Book review: To the Sea

To the Sea turns the tide of the mystery of a Tasmanian teenager's disappearance from macabre to mystical.
To the Sea turns the tide of the mystery of a Tasmanian teenager's disappearance from macabre to mystical.

CHRISTINE Dibley's debut novel, To The Sea, is an eloquent and whimsical tale spanning several generations and countries.

In the present day, 17-year-old Zoe Kennett has disappeared from her family's Tasmanian beach house. The teenager is a strong swimmer and is assumed to have gone snorkelling, but never returns.

Young and ambitious Detective Inspector Tony Vincent responds to the family's missing person's report but finds himself bewildered by the off-hand attitude of Zoe's much-older siblings and her parents.

More specifically, although her mother Eva claims not to know where Zoe's gone, she's certain she will return - at some point - when she's able.

Dibley, through Eva's ancestry takes us into the world of Irish folklore, blending mythical tales with unrequited love and broken promises. Through these stories, Dibley adds additional complexity to the mystery of Zoe's disappearance and moves the plot from something macabre to the mystical.

DI Vincent is forced to consider how much of Eva's tale he believes; and readers have the chance to ponder how our beliefs, and the stories we're told, affect our own mental health.

Originally from outback New South Wales, Dibley has lived in Tasmania for more than 30 years and the release of this debut novel comes four years after the former human services CEO left the health industry to pursue writing.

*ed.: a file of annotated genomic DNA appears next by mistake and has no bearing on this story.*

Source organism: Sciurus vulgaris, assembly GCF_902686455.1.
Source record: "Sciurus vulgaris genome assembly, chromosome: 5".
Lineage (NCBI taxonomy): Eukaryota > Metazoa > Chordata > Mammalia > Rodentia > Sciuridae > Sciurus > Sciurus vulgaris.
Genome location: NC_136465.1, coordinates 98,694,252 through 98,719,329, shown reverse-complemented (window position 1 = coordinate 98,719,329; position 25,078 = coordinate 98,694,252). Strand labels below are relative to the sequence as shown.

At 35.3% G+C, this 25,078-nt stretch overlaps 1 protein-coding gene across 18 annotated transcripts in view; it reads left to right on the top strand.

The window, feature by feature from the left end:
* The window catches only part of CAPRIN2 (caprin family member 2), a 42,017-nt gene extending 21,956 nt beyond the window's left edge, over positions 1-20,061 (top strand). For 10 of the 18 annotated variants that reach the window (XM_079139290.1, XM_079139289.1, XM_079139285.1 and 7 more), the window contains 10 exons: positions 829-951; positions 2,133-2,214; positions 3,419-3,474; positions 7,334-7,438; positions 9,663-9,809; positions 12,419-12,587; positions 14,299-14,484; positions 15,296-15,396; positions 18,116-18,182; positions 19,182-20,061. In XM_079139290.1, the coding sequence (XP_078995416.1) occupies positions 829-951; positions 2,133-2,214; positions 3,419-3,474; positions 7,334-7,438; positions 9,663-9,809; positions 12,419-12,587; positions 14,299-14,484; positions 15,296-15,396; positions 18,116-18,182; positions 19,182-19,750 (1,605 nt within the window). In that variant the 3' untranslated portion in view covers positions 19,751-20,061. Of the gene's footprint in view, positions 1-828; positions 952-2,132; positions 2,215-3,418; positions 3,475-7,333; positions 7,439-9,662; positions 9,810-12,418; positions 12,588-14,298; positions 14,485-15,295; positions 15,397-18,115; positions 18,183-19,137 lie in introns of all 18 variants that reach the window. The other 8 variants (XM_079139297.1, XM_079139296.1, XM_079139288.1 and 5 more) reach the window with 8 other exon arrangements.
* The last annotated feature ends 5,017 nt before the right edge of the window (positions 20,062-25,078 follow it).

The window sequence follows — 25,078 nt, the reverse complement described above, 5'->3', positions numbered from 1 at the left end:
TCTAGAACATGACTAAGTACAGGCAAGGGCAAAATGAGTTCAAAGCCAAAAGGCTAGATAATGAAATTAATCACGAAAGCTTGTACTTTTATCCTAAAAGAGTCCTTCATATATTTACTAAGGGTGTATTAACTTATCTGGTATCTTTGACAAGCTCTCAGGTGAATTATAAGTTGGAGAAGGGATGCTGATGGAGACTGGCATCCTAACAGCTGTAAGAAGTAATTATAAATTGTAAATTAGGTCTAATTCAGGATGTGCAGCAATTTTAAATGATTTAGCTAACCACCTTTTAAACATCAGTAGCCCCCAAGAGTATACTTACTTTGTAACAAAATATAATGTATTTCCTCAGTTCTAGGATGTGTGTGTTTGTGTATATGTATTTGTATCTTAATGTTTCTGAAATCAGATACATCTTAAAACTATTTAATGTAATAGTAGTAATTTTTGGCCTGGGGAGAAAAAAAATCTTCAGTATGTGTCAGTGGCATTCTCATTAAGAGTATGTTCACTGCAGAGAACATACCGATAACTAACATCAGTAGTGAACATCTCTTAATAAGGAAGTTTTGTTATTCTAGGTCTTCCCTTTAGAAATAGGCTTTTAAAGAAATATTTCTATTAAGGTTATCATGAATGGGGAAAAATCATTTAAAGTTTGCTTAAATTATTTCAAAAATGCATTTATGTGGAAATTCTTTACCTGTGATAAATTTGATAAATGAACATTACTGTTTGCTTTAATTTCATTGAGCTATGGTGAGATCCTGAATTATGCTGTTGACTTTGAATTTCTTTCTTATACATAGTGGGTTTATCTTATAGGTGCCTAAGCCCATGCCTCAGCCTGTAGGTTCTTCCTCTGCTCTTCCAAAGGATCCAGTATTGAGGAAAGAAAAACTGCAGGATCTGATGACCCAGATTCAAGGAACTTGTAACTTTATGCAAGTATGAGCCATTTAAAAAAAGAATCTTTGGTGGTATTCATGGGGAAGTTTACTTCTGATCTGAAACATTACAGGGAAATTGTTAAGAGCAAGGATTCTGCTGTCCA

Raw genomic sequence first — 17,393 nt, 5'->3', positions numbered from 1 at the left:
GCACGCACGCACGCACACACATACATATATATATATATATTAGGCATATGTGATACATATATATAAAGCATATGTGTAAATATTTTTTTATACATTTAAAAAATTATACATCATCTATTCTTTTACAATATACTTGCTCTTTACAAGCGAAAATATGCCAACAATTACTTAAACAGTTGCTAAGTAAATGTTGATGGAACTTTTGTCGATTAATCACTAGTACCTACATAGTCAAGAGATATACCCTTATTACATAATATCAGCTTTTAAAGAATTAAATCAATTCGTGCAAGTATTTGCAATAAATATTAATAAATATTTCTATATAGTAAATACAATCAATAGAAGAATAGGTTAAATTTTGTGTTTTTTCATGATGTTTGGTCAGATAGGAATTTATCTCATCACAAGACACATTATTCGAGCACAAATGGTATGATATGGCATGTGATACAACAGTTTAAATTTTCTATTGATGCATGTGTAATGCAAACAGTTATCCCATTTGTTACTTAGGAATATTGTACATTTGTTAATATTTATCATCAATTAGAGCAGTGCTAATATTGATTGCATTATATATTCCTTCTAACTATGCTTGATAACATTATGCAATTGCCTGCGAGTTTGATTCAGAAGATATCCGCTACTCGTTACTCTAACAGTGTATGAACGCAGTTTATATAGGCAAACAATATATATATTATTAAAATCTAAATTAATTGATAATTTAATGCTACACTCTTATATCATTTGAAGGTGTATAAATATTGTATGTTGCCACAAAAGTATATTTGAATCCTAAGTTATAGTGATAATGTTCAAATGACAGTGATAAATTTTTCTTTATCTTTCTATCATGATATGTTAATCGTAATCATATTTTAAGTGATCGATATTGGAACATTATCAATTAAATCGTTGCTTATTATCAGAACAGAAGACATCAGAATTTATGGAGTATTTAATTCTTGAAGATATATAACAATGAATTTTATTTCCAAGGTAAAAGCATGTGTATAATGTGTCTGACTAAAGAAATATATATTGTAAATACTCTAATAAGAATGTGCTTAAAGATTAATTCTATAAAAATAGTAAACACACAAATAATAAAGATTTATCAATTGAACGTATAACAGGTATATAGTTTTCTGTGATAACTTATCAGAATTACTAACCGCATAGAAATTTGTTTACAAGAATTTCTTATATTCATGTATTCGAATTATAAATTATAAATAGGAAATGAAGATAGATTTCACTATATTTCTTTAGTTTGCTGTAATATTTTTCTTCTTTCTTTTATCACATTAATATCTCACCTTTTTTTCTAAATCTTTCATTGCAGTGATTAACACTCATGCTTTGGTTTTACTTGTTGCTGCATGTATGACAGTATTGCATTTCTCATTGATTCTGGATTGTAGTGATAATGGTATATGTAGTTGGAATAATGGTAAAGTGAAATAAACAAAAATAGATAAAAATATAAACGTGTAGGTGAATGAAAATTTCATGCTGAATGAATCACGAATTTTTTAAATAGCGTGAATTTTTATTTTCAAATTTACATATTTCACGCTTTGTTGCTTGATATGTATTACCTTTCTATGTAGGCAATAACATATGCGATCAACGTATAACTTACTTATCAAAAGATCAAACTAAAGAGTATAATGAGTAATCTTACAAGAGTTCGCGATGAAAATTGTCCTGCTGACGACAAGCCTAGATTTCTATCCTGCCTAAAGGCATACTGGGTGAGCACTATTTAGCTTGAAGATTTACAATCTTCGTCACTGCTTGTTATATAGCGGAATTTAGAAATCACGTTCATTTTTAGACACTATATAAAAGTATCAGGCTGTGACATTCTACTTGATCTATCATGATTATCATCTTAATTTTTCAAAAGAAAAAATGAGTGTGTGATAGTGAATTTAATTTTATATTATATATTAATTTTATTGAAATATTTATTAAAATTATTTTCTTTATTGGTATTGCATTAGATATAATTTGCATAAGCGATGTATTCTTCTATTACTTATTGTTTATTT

Her writing process, she says, starts with an idea she can't help but pursue: "A kernel of a story lodges itself inside my brain and I start thinking about how it might work and what will happen to the people caught up in the story. It gets jumbled and chaotic and I need to sit down and sort it out.”

And although we're mostly offered sympathetic characters, some of Eva's family are more complicated.

Both the writer and the reader need to care about the characters: what is happening to them and the decisions they make and the consequences of those decisions.

Dibley's working on new manuscripts, suggesting she'll soon focus on the one she finds most fascinating. In the meantime however, she's promoting her debut novel, which will undoubtedly appeal to lovers of whimsy and those enchanted by tales of Irish folklore.

Topics:  book

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